Ms. Smith outlined the accomplishments of the committee to date including creating a greater public awareness of the issues involved, a petition that has over 800 names in support of saving the Old School, an evaluation showing that the building is structurally sound and a detailed cost-analysis of re-purposing the building. As well, architectural interior drawings for a potential retrofit were done and Manitoulin Transport has offered to donate money to replace the roof to keep re-purposing viable.

“Next year,” Ms. Smith told council, “the Old School will be 100 years old. At that time, it appears that other grants for heritage and cultural will become available for the project which will likely include some or all of our original proposals”

Ms. Smith then spoke of another scenario. The Old School, she said, rests on a lot that is too small to make it available for private sale. Should the proposed multi-use-complex become a reality, “our present arena would be demolished. If the complex were to be built in some other location, such as on land adjacent to the public school, the arena lot could become the additional area needed to make the Old School a saleable commodity. This would release the municipality from the responsibilities of being a landlord. In the town of St. Mary’s, a developer recently made an obsolete stone school into condominiums which were instantly purchased by the town’s residents. A third scenario would be to integrate the Old School into the design of the proposed new complex.”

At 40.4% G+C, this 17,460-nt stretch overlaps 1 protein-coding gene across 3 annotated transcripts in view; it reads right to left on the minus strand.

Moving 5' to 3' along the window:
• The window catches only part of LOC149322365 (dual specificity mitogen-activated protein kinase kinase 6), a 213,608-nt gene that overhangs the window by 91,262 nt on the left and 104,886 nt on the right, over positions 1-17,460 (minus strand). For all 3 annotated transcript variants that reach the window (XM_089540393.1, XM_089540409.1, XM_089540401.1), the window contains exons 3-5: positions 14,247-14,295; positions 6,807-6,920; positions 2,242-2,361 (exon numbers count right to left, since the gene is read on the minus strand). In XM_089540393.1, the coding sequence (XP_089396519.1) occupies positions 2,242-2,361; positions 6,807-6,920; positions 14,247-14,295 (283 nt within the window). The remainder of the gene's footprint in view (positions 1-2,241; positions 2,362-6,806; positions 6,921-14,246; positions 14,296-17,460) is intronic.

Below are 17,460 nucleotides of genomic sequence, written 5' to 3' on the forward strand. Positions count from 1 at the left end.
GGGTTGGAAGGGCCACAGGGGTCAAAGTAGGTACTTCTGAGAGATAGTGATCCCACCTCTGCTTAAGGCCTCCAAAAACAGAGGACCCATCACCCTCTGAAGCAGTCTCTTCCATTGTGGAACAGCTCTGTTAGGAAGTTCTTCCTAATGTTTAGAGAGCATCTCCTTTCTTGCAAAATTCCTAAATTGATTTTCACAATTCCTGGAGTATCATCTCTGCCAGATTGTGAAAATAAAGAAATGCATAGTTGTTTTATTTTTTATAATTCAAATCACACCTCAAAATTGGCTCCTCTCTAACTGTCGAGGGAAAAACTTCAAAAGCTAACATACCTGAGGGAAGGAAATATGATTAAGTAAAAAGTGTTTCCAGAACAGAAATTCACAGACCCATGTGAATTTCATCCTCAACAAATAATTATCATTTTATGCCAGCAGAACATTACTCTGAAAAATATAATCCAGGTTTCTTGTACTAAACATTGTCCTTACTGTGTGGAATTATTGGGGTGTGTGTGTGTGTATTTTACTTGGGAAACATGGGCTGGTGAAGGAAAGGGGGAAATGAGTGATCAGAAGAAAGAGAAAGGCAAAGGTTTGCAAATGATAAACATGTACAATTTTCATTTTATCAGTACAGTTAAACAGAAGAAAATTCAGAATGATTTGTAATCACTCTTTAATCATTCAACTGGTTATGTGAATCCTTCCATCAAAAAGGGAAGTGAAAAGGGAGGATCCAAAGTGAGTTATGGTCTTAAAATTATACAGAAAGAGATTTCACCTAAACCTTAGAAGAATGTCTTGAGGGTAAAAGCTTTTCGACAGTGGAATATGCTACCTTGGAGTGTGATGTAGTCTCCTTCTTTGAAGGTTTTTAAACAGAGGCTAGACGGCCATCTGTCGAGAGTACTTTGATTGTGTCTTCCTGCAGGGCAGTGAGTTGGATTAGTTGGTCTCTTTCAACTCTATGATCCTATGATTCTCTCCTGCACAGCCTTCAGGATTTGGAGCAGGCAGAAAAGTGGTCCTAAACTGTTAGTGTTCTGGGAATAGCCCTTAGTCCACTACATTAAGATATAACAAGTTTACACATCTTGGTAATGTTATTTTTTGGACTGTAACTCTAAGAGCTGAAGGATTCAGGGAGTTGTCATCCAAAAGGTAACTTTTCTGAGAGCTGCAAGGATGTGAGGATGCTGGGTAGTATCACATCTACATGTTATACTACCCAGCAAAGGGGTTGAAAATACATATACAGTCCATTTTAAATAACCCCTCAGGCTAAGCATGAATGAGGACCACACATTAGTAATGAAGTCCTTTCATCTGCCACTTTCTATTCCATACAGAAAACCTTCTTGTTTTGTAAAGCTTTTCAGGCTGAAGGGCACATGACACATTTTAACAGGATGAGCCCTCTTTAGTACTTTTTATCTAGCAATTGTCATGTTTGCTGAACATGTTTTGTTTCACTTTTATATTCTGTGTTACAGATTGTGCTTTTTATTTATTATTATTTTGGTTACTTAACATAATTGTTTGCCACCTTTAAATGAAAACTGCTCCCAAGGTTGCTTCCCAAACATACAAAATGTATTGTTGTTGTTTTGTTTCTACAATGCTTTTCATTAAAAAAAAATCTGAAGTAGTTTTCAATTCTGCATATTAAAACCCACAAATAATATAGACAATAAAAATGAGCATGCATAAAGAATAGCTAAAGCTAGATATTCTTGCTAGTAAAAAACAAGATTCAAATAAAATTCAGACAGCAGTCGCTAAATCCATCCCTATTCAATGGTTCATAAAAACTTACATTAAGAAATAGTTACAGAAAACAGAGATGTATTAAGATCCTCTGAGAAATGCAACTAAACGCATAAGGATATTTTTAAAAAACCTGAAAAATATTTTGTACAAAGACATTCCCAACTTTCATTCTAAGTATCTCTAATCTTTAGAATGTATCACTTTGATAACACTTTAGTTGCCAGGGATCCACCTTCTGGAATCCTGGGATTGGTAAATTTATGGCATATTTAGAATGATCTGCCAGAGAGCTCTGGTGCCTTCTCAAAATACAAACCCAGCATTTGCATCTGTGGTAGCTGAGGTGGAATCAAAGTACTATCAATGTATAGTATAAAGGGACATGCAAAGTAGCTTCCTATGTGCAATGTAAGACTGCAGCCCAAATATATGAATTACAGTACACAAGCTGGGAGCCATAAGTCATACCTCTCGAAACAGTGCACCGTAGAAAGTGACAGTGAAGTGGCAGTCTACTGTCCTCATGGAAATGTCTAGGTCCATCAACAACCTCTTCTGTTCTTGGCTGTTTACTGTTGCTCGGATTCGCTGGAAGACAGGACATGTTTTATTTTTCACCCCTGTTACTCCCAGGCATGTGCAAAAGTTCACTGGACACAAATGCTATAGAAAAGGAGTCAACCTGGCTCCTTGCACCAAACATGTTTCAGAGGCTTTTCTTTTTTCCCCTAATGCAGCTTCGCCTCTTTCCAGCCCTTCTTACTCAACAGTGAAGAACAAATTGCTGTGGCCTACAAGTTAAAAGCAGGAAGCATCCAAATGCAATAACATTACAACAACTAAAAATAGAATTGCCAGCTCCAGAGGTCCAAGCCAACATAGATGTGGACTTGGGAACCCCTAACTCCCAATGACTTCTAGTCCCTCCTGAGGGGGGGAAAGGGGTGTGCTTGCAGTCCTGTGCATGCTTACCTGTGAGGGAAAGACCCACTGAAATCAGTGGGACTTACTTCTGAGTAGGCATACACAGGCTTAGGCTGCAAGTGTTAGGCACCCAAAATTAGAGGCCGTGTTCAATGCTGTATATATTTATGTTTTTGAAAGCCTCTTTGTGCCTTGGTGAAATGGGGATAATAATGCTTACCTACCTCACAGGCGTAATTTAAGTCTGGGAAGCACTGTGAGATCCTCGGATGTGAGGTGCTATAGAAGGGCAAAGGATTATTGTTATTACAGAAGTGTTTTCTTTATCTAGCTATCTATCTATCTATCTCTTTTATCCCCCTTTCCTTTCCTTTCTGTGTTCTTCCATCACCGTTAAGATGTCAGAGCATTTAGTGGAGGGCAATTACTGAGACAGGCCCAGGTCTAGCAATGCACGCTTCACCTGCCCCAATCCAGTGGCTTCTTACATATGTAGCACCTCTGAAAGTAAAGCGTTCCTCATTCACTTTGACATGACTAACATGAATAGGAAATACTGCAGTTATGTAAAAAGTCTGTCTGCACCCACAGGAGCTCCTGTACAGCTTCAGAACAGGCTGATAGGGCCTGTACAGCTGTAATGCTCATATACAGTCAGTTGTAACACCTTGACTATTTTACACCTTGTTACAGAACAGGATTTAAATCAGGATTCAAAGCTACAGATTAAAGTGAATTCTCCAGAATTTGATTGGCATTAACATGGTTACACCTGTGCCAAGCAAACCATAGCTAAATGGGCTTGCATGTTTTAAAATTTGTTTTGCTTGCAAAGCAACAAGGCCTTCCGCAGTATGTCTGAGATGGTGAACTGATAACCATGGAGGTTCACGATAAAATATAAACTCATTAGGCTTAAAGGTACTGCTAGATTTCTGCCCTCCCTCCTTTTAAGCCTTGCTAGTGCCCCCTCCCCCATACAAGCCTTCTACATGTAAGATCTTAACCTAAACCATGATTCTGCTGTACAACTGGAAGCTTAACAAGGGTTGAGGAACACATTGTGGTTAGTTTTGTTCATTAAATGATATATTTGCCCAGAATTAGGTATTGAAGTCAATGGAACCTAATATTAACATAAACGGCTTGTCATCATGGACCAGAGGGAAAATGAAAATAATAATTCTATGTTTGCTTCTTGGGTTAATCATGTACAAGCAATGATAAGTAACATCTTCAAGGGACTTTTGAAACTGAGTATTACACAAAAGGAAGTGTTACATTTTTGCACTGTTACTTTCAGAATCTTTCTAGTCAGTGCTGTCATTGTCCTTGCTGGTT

“The arbitrary date set by council for us to exist as a committee is set for November 30,” Ms. Smith continued. “The rush to destroy the building has never been made clear to us. With the installation of a new roof, and given the sound structural integrity of the building there seems to be no need to hurry with a decision to tear the building down. Our township has made great strides in business expansion over the past several years, but little has been done in the way of cultural or aesthetic improvement. Each council must have a vision for its municipality that includes the protection of heritage and culture.”

The municipality did, however, vote down the request for an extension of the MOSRC mandate at the October 24 council meeting.